The Queensland Family and Child Commission (QFCC) announced today that they have successfully implemented Queensland’s most comprehensive Child Death Register. This replacement database system records the deaths of any young people under 18 years of age in Queensland.
The new system will allow the QFCC to extract information from across its 17 years of recorded data and respond to requests for data to support prevention initiatives and research. The information is used to highlight risk factors associated with child deaths and to make recommendations to prevent deaths from occurring.
QFCC is responsible for maintaining a register of all child deaths and preparing an annual report on child deaths as well as providing access to data to undertake research to help reduce the likelihood of child deaths. The register was established in 2004 and currently contains over 7,500 records that have been classified by the cause of death, demographic and incident characteristics. QFCC Principal Commissioner Cheryl Vardon said the new system would enhance how sensitive information is captured.
“The death of any young Queenslander is heartbreaking for friends, family and communities. We must learn valuable lessons from these children’s stories on how to reduce and prevent future child deaths,” Ms Vardon said.
“The replacement database has enhanced functionality and captures quality information in a more structured way. It enables the delivery of public education campaigns, government policy and design programs to help reduce preventable child deaths. “One of QFCC’s duties is to maintain a register of all child deaths in Queensland and to analyse and report on trends and patterns in child mortality over time. We do this to make sure the performance of the system of services designed to keep our children safe and well is actively monitored and any areas in which improvements can be made, are identified and addressed as soon as possible.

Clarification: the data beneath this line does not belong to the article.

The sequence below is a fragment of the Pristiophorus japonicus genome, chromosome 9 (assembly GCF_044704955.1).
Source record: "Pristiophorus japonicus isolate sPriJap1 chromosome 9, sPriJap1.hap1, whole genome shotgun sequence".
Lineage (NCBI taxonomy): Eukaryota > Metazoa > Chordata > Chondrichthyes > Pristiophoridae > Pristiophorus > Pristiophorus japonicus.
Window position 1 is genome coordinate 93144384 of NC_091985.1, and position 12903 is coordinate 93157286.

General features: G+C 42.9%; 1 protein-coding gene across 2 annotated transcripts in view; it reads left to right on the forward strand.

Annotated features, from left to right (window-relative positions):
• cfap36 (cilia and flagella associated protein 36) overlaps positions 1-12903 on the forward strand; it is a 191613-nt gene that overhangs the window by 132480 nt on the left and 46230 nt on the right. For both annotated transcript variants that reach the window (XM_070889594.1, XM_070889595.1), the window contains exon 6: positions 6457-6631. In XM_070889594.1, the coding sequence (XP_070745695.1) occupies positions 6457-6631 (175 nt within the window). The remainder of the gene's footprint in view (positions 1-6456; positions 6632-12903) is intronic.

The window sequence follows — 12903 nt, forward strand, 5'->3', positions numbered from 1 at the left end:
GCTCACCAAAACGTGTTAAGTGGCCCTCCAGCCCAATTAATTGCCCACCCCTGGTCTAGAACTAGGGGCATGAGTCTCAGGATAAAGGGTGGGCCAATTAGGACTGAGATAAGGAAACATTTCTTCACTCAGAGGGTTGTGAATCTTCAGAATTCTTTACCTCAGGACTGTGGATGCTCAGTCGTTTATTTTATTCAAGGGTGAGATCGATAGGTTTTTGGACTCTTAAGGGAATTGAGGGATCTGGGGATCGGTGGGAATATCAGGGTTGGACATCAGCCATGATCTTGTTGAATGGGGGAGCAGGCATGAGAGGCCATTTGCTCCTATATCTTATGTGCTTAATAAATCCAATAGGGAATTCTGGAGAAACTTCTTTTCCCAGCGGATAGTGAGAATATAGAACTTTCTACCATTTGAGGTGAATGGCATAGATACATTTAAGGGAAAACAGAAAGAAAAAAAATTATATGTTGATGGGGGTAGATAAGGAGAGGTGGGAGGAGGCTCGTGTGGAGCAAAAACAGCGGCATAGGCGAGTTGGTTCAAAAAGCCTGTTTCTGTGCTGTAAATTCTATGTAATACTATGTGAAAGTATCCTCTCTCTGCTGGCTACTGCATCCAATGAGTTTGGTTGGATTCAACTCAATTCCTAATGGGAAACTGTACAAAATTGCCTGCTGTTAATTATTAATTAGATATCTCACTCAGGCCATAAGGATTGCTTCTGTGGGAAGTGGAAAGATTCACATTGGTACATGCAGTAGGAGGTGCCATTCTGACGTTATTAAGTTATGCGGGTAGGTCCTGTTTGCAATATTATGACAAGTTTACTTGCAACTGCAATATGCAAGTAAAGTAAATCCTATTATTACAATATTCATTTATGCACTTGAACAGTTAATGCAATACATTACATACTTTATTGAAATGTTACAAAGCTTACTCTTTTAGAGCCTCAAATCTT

“After much hard work and dedication from the QFCC Child Death Prevention Team, the new and improved Child Death Register system ‘Coda’ is now live. Through collecting and sharing information on child deaths we aim to raise awareness of possible risks and better inform prevention activities.”
The data captured is made available at no cost to genuine researchers and is used by government agencies, state and national advisory groups and by non-government agencies to deliver public education campaigns, develop policy and design programs.
Media contact - Kirby Orr, Director Advocacy and Media Queensland Family and Child Commission 0434 683 265